Instagram is a great platform for visual artists and looking at art. I’ve found some amazing artists there while scrolling around looking for inspiration. Three of my favourite insta artists are:
Melissa McGill is an abstract artist from Las Vegas, Nevada. Her work combines painting, and drawing in a free sketchy way and her use of colour is subtle. She works on canvas and paper and lives in the desert. I love the freedom and the layers of texture and colour in her paintings.
Claire des Jardins, another abstract painter, uses bright juicy colour and often pours and drips paint onto her canvases. She lives in Quebec, Canada and paints full time in her studio. Her work is exuberant and makes me feel happy.
Melbourne artist and illustrator Miranda Costa or ‘McDrawn’ draws and paints realistic and fantasy images, often of birds and flowers. Her work is delicate, painstaking and inspired by nature, and very beautiful.
The first artwork I saw of street artist Vexta was the dramatic Orb Rising wall art facing the subway entrance to Flinders Street Station on Degraves Street. I was immediately smitten with the fluoro colours, bold geometric triangular shapes inside a arch, and strategic dripping, which adds a looseness to the composition. It’s stunning!
Vexta is a self taught artist from Sydney, Australia. She mainly paints geometric shapes, birds, humans and animals. She is very successful and has completed street art commissions all over the world, and lives in New York city and Tulum, Mexico. I’m saving up to buy one of her circular orb prints.
Her website has more information about her work and practice.
I’m excited to announce my first solo exhibition! Colour Bomb! will open on November 20. I think I’m almost ready, but we’ll see how the last 10 days go. I’ve done almost all the paintings and pieces, and I’m framing them at the moment (and working on a special 3D piece).
Here are some samples to whet your appetite…
Colour Bomb! opens on Tuesday 20 November from 6pm at ARB Gallery, Gasworks Arts Park, 21 Graham Street, Albert Park. I’d love it if you could come and celebrate with me!
If you can’t make opening night, the show runs until December 9. I’ll be sitting the gallery on the weekends of 24/25 November, 1/2 and 8/9 December from 12 until 4pm. Hope to see you there 🙂
My response to the violent attacks on citizens in Paris, and the military strikes in Syria and racist warmongering rhetoric which seems to be drowning out truth and common sense, is the following quote from Martin Luther King Jr –
Darkness cannot drive out darkness, only light can do that. Hate cannot drive out hate, only love can do that.
– and also to remember that the majority of people in the world are good and doing no harm to others.
With all the talk about terrorism and ‘ISIS’ in the media recently, my favourite astrologer posted about the goddess ‘Isis’ and this reminded me of my love of ancient egyptian art and mythology. [note that the terrorist organisation should be referred to as ‘Daesh’].
Isis the goddess is a timeless expression of the Divine Feminine, also known as Aphrodite, Hera and Artemis, and is devoted to empowering others. Read the full post by Mystic Medusa here.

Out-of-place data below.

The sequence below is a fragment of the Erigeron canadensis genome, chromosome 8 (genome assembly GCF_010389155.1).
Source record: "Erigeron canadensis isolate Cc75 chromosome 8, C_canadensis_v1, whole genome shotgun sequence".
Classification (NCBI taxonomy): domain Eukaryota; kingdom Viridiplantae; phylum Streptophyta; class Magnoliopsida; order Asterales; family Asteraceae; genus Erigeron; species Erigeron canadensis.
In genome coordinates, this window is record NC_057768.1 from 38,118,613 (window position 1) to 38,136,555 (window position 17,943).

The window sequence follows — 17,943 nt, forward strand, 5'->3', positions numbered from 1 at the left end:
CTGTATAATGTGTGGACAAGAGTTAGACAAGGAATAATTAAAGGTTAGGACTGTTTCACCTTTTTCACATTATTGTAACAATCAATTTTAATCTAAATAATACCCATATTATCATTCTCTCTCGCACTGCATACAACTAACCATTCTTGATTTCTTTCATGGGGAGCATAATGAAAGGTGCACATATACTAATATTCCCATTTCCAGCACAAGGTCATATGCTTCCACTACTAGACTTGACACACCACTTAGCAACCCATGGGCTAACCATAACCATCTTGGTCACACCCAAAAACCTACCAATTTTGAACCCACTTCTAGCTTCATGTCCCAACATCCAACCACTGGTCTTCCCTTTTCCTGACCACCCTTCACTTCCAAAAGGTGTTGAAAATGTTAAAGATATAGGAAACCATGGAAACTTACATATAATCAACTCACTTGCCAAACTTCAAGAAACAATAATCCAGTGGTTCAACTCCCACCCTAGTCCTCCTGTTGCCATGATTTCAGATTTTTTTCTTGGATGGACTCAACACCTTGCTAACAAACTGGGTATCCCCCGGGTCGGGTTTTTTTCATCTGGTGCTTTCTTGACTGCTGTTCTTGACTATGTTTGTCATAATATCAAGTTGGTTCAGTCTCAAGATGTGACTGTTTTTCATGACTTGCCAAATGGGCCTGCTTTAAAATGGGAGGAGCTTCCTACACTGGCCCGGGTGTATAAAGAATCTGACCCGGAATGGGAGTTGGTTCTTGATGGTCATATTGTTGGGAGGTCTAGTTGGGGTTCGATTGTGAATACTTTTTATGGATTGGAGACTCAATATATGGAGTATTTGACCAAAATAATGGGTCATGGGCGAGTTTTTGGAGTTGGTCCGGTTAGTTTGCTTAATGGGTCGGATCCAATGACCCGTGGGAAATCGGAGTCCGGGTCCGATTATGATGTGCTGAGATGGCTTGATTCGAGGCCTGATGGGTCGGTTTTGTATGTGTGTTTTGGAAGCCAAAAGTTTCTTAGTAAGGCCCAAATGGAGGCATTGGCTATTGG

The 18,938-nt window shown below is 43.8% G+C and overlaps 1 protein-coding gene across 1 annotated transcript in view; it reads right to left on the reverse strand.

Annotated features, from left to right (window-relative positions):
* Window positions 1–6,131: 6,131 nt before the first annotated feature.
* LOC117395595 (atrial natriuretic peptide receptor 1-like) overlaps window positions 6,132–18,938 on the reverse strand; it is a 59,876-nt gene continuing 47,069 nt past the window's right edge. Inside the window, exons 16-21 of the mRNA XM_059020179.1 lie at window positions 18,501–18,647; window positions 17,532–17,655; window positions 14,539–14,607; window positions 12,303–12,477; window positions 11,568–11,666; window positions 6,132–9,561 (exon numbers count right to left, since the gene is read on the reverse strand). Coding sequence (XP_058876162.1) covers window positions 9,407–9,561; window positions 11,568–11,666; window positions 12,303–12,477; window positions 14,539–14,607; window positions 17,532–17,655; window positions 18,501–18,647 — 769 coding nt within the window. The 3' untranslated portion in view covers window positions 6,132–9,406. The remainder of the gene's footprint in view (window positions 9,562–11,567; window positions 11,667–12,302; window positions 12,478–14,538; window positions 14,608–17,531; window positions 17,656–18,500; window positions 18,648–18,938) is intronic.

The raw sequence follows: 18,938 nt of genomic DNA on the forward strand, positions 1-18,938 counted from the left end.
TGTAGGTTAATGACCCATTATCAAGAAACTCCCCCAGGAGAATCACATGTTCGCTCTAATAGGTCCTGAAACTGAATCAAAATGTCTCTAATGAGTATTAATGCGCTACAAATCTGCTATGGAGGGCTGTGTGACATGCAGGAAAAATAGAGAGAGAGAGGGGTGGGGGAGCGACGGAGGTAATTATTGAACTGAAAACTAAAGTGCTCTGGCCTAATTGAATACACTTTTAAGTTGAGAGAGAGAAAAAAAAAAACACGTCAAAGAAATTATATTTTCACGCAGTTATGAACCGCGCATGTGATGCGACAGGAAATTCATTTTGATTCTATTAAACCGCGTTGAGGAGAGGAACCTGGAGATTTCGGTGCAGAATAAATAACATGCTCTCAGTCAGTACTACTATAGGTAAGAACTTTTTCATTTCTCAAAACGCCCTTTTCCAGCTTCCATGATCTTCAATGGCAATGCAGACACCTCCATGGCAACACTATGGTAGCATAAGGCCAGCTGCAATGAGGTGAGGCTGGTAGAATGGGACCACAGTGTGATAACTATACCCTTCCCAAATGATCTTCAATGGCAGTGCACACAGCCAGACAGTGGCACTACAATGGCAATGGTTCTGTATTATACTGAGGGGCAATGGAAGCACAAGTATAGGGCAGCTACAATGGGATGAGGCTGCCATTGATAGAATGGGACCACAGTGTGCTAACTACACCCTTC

Twenty-two of Tony Tuckson’s beautiful abstract paintings have been bequeathed to our public art galleries by his widow Margaret, who passed away in September.
Tuckson was deputy director at the Art Gallery of New South Wales from 1957 until his death in 1973, and the conflict he perceived between this position and his art practice made him reticent about exhibiting his work.
I visited the Geelong Contemporary Art Prize recently. Forty-two painters make up a diverse show ranging from figurative and photorealistic painting to text-based and abstract work. I love painting and I enjoyed the wide range of styles and techniques used.
Adam Pyett’s Flowering Gum had deliciously thick paint and brushstrokes, scrapes and roughly applied patches of colour showing some of the underpainted canvas. I loved the sketchy and spontaneous quality of the work.
Born at Neuilly-sur-Seine in 1930, the painter and sculptor Niki de Saint Phalle grew up in New York. At 18 she eloped with writer and childhood friend Harry Matthews, and they had two children together. Niki didn’t fit the domesticated wife mould, and after a nervous breakdown she started painting as therapy. In 1960 Niki left her husband and children to devote herself to her art. She lived with sculptor Jean Tinguely, and became a member of the Paris group of artists the ‘Nouveaux Réalistes’.
In their group exhibition Niki presented her “shooting” paintings for the first time. She filled polythene bags with paint and enclosed them within plaster on a board backing. She, or spectators, then shot at the painting, releasing the paint in random explosions of colour.
From 1964 came her monumental goddess sculptures, the Nanas (‘nana’ is French for ‘chick’). The buxom, colorful female figures, inspired by a friend’s pregnancy, and first made of yarn, paper-maché and wire and later made of polyester, represent happy, freed women and harbingers of a new matriarchal age. Continue reading “Niki de Saint Phalle”
I’ve been really busy with my day job and study lately, but have finally added two more watercolours to the Palimpsest series. Sorry about the poor photo quality, these were taken with my iphone. By the way, I’m officially addicted to iphone. Darn it.